The first tropical storm of the Atlantic season, Alberto, is expected to form over the Gulf of Mexico today.

The first tropical storm of the Atlantic season is expected to form over the Gulf of Mexico on Wednesday, the National Hurricane Center said, giving the disturbance an 80% chance of achieving that distinction. It would be named Alberto.

Forecasters said it could bring heavy rain, coastal flooding and gusty winds to coastal Texas and northeastern Mexico through Thursday. Alberto is expected to reach Mexican shores late Wednesday or early Thursday. On Wednesday morning, the National Hurricane Center said the storm system was “tracking heavily” toward the area at about 8 miles per hour.

A tropical storm warning has been issued for the coast of Texas from the San Luis Pass to the mouth of the Rio Grande, and the northeastern coast of Mexico from the mouth of the Rio Grande to Puerto from Altamira.

Rainfall amounts of 5 to 10 inches are possible across northeastern Mexico to southern Texas, with maximum totals of 15 inches, and would likely lead to “considerable flash and urban flooding as well as further flooding of rivers. Landslides are also possible in some areas.” of higher terrain in northeastern Mexico,” meteorologists said. A storm surge of up to four feet could impact parts of the Texas coast.

The National Weather Service said Wednesday morning that precipitation totals had decreased. Most areas will likely see between 1 and 3 inches of rain, the forecast center said, but local flooding of 4 inches or more is possible. A flood watch remains in effect until Thursday.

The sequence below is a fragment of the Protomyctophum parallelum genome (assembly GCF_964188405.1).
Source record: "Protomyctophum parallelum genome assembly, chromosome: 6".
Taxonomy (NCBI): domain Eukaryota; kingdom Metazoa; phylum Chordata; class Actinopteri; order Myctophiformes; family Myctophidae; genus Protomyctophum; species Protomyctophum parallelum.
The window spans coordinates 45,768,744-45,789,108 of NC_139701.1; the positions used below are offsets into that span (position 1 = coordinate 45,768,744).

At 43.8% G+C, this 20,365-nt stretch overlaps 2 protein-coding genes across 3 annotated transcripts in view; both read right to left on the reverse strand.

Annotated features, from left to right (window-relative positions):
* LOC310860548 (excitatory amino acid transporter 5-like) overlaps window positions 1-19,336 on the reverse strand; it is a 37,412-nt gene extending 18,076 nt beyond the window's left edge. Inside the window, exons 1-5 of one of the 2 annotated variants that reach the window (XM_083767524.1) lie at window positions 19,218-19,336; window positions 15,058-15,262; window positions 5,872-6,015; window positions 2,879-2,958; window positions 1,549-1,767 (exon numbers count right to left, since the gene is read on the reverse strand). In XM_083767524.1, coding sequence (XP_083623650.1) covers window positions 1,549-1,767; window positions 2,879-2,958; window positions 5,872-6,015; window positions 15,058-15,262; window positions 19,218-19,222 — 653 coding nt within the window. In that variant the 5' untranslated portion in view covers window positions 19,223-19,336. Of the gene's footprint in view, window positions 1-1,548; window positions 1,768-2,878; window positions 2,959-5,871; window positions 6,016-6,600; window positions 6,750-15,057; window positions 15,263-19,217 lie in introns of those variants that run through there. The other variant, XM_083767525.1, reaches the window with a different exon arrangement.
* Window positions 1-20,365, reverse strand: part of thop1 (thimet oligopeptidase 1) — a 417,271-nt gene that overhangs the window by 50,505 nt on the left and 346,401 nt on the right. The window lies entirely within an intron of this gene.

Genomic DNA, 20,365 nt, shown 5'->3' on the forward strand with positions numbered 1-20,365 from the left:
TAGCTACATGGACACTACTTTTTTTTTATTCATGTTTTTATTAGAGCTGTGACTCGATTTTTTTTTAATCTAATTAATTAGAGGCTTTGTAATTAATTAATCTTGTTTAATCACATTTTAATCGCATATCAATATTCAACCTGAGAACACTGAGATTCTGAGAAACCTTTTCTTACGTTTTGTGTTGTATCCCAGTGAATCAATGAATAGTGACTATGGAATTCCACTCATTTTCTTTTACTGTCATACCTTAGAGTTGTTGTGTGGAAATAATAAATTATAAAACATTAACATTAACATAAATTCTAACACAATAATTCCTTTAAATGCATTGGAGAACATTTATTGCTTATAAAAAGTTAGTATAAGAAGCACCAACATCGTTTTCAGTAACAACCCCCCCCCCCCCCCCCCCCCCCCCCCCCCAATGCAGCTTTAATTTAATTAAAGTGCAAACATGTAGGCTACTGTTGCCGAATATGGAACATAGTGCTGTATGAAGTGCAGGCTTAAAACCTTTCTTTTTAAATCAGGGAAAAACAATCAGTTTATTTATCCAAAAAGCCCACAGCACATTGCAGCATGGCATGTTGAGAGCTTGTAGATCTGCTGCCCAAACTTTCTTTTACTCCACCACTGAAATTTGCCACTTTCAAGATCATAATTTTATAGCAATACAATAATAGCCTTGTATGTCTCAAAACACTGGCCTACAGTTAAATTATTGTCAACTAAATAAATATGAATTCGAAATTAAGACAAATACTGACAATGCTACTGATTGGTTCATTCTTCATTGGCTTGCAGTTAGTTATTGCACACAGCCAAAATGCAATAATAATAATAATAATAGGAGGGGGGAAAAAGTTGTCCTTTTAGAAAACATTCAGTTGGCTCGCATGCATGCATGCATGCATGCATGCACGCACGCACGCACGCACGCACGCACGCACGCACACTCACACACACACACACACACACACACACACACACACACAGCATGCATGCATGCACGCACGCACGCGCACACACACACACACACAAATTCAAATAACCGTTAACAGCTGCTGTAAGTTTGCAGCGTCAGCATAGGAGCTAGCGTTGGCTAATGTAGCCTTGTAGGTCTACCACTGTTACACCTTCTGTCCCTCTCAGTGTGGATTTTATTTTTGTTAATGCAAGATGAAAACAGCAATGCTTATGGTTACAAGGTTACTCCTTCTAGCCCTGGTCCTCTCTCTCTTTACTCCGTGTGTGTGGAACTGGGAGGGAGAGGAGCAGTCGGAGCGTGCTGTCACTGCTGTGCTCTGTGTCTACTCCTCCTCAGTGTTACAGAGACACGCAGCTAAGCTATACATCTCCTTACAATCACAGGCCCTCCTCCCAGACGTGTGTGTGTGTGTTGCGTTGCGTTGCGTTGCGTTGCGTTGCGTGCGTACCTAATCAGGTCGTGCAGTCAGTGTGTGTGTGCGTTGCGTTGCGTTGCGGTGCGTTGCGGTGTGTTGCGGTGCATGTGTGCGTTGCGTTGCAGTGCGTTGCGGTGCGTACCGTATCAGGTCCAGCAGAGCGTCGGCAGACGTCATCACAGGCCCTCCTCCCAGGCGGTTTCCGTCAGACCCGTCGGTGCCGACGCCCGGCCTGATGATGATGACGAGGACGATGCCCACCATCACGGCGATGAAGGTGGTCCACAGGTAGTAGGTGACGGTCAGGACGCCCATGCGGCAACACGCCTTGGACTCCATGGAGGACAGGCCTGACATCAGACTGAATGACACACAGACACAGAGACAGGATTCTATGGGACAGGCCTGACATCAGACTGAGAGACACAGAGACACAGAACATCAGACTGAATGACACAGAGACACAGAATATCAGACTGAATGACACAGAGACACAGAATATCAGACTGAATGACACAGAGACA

The disturbance was “fairly significant” early Wednesday, the hurricane center said, with tropical storm-force winds extending up to 415 miles north of the system’s center.

As of 4:00 a.m. CDT, the center was about 315 miles southeast of Brownsville, Texas, and moving west-northwest at 8 mph with maximum sustained winds of 40 mph.

The hurricane center upgraded what had been the first tropical storm watch of the season to a tropical storm warning at 4 a.m. Tuesday. Three hours later, the government of Mexico issued a tropical storm warning for portions of the country’s northeast coast, south from the mouth of the Rio Grande to Puerto de Altamira, replacing the tropical storm watch in force there. The difference is explained by tropical timing: forecasters typically issue a “watch” when storm conditions are possible in the affected area within about 48 hours, and a “warning” when conditions become more imminent, approximately 36 hours later.

THE Atlantic hurricane season The storm officially began on June 1 and continues through late November, with most storms typically occurring during the later months of this window, between mid-August and mid-October. The terms hurricane and tropical cyclone may refer to the same kind of stormmeteorologists using the tropical cyclone phenomenon as a broad classification that includes any time when low-level cloud systems and rotating thunderstorms develop over tropical or subtropical waters, according to the National Oceanic and Atmospheric Administration.

A tropical cyclone is more specifically classified as a tropical storm when maximum wind speeds exceed 39 mph. When sustained winds reach 74 mph or more, it becomes a hurricane.

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